How Food Network and HGTV Lean on Talent as Service TV Viewership Surges

Courtesy of Subject
Discovery's Kathleen Finch, working from home

Discovery's lifestyle brands boss Kathleen Finch talks about arming talent with cameras, quarantine programming blocks and, yes, that massive Cosmopolitan that Ina Garten made on Instagram.

The widespread cloistering of most Americans, staying at home to combat the spread of the novel coronavirus, is having a noticeable impact on food TV programming — both in how it's consumed (quite a bit) and how it's still being made while sticking within the constraints of social distancing. 

Food Network's recent quarantined-themed weekend, filled with self-filmed segments from network talent, marked the Discovery-owned network's highest-rated Saturday-Sunday combo in over eight years. A total 16.5 million viewers tuned into programming across the weekend, trailing only the news networks in all of cable — with highlights like Joanna Gaines' family-filmed cooking special topping 2.8 million viewers during its Sunday premiere and breakout Girl Meets Farm delivering its highest-rated episode in series history.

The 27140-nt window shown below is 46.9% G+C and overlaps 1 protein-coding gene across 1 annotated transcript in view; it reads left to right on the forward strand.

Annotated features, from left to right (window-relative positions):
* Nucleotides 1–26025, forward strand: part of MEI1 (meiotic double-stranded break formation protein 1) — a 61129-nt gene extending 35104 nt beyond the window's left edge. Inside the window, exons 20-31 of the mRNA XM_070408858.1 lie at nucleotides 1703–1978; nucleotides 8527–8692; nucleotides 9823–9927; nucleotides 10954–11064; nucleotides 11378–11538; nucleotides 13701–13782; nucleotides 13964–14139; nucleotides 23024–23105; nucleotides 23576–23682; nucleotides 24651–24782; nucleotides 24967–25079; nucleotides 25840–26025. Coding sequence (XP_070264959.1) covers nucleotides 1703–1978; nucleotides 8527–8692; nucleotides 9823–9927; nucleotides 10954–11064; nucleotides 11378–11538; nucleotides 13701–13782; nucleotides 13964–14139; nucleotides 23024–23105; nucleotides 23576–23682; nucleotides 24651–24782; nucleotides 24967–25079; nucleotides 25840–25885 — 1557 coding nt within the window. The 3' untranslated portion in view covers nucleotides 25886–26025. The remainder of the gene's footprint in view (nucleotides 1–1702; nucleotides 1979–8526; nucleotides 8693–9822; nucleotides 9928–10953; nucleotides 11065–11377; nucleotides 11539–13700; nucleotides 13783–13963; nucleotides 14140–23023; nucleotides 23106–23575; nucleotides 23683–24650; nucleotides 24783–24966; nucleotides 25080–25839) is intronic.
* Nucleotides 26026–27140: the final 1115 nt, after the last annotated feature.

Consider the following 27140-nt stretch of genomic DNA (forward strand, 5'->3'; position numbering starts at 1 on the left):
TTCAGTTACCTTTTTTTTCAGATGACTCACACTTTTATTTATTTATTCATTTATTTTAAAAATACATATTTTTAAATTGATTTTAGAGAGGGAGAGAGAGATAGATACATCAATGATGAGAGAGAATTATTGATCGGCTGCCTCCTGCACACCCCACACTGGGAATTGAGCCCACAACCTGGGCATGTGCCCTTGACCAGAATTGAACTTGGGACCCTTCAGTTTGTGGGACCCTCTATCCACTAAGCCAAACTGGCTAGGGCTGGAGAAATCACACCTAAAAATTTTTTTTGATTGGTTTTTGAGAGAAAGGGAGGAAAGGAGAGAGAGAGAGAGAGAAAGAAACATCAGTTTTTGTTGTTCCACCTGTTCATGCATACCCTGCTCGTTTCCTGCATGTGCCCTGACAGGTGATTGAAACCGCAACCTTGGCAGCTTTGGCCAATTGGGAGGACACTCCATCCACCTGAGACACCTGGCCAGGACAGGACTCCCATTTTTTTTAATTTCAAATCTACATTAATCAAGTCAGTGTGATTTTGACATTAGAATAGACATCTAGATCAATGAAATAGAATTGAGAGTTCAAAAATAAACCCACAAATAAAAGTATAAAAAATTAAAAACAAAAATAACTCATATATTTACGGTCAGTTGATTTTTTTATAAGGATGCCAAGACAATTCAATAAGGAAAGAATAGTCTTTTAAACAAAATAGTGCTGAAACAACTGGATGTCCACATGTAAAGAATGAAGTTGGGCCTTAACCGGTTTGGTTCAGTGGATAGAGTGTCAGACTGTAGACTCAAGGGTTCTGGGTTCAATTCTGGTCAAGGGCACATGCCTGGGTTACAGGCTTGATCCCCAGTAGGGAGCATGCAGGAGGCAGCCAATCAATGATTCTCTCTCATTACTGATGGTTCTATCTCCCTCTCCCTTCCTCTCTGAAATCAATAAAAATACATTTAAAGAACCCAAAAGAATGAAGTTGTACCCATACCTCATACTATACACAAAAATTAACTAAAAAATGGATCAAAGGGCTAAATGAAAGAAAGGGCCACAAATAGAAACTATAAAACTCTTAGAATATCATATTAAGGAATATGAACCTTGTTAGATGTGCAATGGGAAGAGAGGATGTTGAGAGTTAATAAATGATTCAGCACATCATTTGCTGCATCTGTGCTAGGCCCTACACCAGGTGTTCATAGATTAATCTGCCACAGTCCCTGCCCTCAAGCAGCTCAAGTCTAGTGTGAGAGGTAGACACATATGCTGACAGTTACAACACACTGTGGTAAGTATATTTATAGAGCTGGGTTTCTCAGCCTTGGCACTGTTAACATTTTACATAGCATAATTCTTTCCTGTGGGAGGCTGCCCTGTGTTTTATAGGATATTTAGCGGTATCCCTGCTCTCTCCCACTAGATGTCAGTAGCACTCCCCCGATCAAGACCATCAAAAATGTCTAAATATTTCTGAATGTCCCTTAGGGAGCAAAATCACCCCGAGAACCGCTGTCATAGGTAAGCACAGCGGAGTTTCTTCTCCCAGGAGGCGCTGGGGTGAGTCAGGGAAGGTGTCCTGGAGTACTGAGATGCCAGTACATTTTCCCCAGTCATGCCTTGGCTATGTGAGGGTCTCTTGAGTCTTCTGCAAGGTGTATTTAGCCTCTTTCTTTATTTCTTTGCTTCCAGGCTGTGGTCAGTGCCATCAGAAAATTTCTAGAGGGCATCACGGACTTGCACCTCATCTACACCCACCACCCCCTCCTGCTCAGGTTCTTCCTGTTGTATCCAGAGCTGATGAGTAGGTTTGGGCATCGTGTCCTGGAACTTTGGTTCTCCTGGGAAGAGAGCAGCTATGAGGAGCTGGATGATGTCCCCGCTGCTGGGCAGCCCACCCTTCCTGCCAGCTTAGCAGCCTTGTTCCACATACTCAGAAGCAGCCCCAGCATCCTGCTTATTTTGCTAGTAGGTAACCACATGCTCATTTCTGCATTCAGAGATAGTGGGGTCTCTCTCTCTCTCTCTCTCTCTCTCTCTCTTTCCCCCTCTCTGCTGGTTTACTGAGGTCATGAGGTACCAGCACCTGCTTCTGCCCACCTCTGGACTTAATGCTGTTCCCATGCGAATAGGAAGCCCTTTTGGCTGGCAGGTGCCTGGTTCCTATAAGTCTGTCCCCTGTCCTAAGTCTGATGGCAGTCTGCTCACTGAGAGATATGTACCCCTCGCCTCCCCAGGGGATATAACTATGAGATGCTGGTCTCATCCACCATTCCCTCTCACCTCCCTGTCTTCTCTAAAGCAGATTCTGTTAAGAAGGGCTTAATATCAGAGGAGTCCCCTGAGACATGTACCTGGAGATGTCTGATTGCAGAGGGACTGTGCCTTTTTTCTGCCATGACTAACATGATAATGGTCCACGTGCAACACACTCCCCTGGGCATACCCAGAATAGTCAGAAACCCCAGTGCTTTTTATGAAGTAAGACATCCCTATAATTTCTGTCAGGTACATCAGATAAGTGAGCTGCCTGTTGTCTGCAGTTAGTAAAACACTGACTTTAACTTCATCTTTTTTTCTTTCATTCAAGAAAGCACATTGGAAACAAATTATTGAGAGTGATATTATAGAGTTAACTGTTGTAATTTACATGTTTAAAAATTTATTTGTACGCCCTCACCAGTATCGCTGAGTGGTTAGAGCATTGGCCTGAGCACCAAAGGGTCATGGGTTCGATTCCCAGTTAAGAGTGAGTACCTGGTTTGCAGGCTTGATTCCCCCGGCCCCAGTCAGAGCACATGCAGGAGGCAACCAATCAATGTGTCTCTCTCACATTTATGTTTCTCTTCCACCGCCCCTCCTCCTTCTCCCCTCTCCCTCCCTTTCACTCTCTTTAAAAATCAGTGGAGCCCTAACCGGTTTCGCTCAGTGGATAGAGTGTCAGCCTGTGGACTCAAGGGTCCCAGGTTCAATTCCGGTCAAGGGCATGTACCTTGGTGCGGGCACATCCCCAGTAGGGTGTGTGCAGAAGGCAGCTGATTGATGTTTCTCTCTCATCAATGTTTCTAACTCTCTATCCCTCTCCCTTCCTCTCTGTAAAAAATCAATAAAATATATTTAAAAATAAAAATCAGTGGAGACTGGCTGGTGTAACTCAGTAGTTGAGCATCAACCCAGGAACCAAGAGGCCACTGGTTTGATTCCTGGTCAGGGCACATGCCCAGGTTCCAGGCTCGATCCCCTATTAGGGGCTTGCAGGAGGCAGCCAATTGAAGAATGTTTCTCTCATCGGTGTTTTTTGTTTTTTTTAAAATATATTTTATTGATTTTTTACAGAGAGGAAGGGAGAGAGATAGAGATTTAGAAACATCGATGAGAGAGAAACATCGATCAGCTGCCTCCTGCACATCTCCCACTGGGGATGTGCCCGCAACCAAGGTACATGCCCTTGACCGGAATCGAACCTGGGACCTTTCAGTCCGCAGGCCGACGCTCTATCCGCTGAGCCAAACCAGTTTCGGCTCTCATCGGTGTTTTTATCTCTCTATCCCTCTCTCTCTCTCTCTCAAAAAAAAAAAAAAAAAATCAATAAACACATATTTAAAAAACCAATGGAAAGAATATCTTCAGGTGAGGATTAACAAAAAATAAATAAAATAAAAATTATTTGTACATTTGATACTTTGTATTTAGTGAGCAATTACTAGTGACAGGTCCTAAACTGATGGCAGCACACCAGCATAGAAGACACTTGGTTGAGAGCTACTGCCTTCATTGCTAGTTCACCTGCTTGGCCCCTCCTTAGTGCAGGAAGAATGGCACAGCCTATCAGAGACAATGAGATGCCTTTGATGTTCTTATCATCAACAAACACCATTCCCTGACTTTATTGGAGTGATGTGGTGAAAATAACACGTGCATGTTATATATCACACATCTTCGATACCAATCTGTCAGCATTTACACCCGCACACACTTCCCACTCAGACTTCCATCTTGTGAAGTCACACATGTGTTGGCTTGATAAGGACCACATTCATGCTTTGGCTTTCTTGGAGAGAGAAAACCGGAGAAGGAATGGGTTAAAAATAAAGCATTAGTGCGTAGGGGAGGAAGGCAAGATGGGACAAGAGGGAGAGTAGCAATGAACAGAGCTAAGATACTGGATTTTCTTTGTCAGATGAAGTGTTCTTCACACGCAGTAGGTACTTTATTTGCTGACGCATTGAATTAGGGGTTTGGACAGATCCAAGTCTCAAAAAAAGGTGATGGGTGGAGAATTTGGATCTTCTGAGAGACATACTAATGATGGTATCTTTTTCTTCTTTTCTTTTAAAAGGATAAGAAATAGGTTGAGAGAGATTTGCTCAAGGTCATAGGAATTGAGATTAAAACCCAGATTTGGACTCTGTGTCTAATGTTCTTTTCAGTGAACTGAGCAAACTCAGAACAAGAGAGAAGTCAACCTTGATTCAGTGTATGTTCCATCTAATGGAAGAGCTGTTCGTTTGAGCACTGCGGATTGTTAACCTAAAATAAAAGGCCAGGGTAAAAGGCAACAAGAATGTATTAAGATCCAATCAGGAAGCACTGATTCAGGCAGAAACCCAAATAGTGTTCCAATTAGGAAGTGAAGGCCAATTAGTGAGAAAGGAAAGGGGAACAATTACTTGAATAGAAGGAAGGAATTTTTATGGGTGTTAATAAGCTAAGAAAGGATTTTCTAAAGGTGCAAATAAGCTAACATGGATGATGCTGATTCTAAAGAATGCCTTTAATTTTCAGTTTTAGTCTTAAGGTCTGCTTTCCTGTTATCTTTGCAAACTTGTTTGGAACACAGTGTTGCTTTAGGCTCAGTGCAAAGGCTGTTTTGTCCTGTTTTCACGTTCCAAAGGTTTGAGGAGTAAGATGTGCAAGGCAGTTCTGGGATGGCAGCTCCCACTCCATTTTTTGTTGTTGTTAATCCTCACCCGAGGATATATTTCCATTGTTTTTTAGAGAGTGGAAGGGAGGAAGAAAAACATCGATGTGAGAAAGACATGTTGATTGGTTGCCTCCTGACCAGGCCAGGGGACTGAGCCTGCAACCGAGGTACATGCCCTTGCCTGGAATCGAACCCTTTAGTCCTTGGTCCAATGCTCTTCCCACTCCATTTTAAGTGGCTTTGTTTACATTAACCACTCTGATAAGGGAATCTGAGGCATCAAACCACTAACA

Finding one of her many networks in the sweet spot between an audience with more time to watch TV and a product that's actually helpful to the millions of Americans cooking at home more than ever, Discovery chief lifestyle brands officer Kathleen Finch spoke with The Hollywood Reporter about the evolving strategy at Food Network to serve an audience that's looking for answers. By arming talent (also stuck at home) with the means to self-film, Food, HGTV and even TLC are augmenting existing programming and, in some cases, packaging completely new episodes when all other production has stopped — moves that could outlast COVID-19. "This is as intimate as it gets," says Finch. "I think we’re going to see a change in how content is created in this genre.

A lot of lifestyles programming has become service programming since people began staying at home.

I think the entire team feels like this is an obligation. We know that we’re providing a service now that’s a little bit different than just entertaining people. We are comforting and distracting people — but, at the same time, America is cooking three meals a day, seven days a week, which they’ve probably never done before.